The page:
Americanisms

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I arrived in England two weeks ago Saturday, leaving sunny California and traveling via a 3-week circuitous route through central Europe to Oxford. Though I go to school in California, I’m a native of the state of Ohio, whose state motto is “The Heart of it All,” perhaps equally due to its shape (vaguely heart-lik

e), and its embodiment of the virtues of Middle America.

However, I by no means consider my

self the

typical American, least of all when compared to European stereotypes of Americans: I do not talk, chew, or conduct international affairs in a loud and boisterous manner. Nor am I a devotee of the sport known here as “American football”. While I am perhaps the biggest fan of American action films you will ever meet, and I consider monster truck shows the gift of a benevolent God, aside from this my consumption of American popular culture is limited to pop songs played through the speakers of elevator (lift) cars.

While culturally speaking I may be able to “pass” as European (I was asked throughout my European travels if I was Italian, for some reason), people in the UK nevertheless seem to have no trouble identifying me as American. It still seems odd to me that the key to understanding why this is so lies behind the way I say my a’s and my r’s. Over the past two weeks, the way I speak has become synonymous with an identity, and the minute I open my mouth I can’t help but feel that by some, I am pegged as a Sarah Palin-loving, gun-toting cowboy. These phonetic differences are of particular interest to me as a student of linguistics.

Thinking about this cultural-linguistic synonymy, and the differences between our two Englishes, made me curious about how it all developed, and I did a bit of research. While today, these dialect differences are remarkable oddities and linguistic curiosities, they once were quite important in the very creation of national identity. Arguments over the pollution of British English, on the one hand, and the iconoclastic creation of a uniquely American language, on the other, occupied a good part of 18th and 19th century intellectual life. Our two languages did start as the same language, after all, as early as Roanoke and Jamestown. But over the course of its evolution in a new place, with new ideas and new contacts, the American English of the end of the 18th century had begun to look quite different.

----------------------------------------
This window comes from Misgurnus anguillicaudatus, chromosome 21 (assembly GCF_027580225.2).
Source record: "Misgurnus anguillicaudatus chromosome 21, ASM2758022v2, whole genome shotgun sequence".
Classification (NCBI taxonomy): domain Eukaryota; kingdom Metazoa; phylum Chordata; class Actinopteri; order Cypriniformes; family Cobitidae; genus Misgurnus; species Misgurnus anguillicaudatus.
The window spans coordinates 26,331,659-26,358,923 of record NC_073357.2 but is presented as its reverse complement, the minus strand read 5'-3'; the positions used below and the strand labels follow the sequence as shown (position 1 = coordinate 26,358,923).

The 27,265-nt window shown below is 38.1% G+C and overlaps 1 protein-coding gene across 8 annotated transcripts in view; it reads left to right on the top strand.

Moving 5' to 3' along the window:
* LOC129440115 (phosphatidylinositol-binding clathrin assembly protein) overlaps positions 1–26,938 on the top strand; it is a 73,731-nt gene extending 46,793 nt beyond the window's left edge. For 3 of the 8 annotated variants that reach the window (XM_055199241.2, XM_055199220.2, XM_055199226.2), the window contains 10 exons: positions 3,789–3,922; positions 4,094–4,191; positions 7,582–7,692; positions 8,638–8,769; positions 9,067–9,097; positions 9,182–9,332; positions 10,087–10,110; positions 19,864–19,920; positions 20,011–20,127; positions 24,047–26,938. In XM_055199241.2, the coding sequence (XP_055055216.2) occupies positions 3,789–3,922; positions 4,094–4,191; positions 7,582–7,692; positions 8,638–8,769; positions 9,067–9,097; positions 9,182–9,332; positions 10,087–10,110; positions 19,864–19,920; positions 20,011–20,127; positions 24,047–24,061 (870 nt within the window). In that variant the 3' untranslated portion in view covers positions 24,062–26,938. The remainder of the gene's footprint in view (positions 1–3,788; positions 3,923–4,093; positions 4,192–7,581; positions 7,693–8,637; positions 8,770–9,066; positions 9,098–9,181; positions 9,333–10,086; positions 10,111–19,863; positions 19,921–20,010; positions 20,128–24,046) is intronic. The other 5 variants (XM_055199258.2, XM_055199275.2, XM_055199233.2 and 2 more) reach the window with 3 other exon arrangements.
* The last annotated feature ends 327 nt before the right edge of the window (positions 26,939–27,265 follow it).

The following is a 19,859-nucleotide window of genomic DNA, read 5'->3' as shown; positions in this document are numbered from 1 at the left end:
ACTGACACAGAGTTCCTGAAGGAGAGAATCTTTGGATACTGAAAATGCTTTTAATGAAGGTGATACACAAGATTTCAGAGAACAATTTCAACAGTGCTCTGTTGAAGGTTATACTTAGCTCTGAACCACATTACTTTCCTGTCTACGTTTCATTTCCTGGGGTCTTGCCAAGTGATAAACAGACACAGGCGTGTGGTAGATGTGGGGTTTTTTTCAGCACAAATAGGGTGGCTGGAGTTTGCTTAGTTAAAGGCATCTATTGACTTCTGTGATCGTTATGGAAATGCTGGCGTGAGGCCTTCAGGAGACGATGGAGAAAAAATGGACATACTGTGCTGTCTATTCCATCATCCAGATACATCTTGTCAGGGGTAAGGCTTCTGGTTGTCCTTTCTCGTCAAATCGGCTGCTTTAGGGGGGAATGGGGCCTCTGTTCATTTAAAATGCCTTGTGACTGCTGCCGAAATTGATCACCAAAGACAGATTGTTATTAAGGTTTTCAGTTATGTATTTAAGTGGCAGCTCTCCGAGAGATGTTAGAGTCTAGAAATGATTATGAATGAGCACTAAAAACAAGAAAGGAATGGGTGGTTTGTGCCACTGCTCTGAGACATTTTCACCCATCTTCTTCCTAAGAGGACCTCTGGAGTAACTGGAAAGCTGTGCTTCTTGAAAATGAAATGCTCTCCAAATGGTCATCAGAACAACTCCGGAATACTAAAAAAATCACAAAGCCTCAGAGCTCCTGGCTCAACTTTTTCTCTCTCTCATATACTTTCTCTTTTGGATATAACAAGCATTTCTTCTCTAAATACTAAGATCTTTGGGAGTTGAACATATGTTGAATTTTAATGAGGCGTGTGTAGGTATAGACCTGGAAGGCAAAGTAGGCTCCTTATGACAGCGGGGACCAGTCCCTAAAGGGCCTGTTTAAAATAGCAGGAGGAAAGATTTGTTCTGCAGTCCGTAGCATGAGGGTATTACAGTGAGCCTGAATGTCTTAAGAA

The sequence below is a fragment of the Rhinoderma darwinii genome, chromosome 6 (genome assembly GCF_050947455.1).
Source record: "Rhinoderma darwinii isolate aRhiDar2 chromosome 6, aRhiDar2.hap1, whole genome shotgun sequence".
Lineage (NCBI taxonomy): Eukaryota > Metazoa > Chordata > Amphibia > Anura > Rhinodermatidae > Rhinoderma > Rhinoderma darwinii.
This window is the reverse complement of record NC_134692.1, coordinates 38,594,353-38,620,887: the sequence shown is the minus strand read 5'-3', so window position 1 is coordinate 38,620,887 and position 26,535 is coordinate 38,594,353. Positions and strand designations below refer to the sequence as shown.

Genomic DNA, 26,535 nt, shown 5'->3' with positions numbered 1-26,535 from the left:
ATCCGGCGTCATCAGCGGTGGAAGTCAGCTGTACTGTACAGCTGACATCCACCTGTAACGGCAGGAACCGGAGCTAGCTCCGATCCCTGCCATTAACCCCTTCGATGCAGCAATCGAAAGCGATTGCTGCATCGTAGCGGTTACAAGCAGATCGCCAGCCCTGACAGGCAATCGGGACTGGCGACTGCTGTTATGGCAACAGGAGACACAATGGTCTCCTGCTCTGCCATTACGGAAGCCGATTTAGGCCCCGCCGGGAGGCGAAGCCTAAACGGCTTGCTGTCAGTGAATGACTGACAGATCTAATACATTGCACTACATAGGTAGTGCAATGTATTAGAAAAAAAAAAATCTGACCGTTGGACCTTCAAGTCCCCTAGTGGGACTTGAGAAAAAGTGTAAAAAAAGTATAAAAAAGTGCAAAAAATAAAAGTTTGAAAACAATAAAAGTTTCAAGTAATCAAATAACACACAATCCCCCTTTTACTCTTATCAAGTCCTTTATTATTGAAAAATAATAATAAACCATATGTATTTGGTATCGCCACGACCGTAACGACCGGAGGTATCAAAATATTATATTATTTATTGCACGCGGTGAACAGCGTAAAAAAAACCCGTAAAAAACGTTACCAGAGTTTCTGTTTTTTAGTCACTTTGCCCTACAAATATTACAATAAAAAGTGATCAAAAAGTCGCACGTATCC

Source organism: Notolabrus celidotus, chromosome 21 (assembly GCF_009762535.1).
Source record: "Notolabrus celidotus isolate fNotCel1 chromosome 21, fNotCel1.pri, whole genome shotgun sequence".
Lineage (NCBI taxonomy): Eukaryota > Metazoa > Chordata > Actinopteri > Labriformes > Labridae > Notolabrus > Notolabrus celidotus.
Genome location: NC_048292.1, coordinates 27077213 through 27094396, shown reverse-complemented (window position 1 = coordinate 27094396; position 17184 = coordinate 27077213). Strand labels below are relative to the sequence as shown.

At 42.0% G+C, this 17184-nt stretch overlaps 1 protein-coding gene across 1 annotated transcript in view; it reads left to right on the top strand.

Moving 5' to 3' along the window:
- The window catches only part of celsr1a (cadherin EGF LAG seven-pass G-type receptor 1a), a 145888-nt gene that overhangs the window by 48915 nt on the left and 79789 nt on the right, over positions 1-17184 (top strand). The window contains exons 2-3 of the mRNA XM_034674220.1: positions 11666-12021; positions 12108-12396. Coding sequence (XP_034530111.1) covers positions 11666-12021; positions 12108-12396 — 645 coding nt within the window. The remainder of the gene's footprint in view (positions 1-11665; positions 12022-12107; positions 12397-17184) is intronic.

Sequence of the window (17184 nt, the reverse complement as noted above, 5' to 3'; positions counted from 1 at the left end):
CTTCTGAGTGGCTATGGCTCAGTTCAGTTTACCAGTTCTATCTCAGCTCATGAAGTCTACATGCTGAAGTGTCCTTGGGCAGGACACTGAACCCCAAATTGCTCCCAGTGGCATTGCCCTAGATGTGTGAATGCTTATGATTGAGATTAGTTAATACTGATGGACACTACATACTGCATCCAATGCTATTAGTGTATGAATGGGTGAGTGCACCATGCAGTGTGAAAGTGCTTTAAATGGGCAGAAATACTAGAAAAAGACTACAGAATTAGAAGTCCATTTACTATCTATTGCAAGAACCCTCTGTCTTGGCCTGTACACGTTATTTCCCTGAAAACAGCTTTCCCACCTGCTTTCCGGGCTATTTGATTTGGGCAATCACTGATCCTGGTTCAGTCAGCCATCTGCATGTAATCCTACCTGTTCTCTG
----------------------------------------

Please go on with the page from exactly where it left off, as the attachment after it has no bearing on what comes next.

One figure in the debate over American English whom I find particularly fascinating is Daniel Webster. For this man, observing, discussing, and in a sense even creating American English was tantamount to creating America. As he remarked in his unprecedented 1828 American Dictionary of the English Language, “It is not only important, but in a degree necessary, that the people of this country should have anAmerican Dictionary of the English Language… Language is the expression of ideas; and if the people of one country can not preserve an identity of ideas, they can not retain an identity of language.”

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It should be noted that unlike linguists today, Webster was a prescriptivist-instead of speaking of how language is (a descriptivist outlook, the one most commonly taken in modern dictionaries), he spoke of how it ought to be. He was a chronicler with an agenda. To this end, beyond producing his dictionary, he also produced a spelling book and a grammar compendium meant for school instruction. His preface to this book is a strongly-worded diatribe against British English:

“Europe is grown old in folly, corruption and tyranny…. For America in her infancy to adopt the present maxims of the old world, would be to stamp the wrinkles of decrepid age upon the bloom of youth and to plant the seeds of decay in a vigorous constitution.”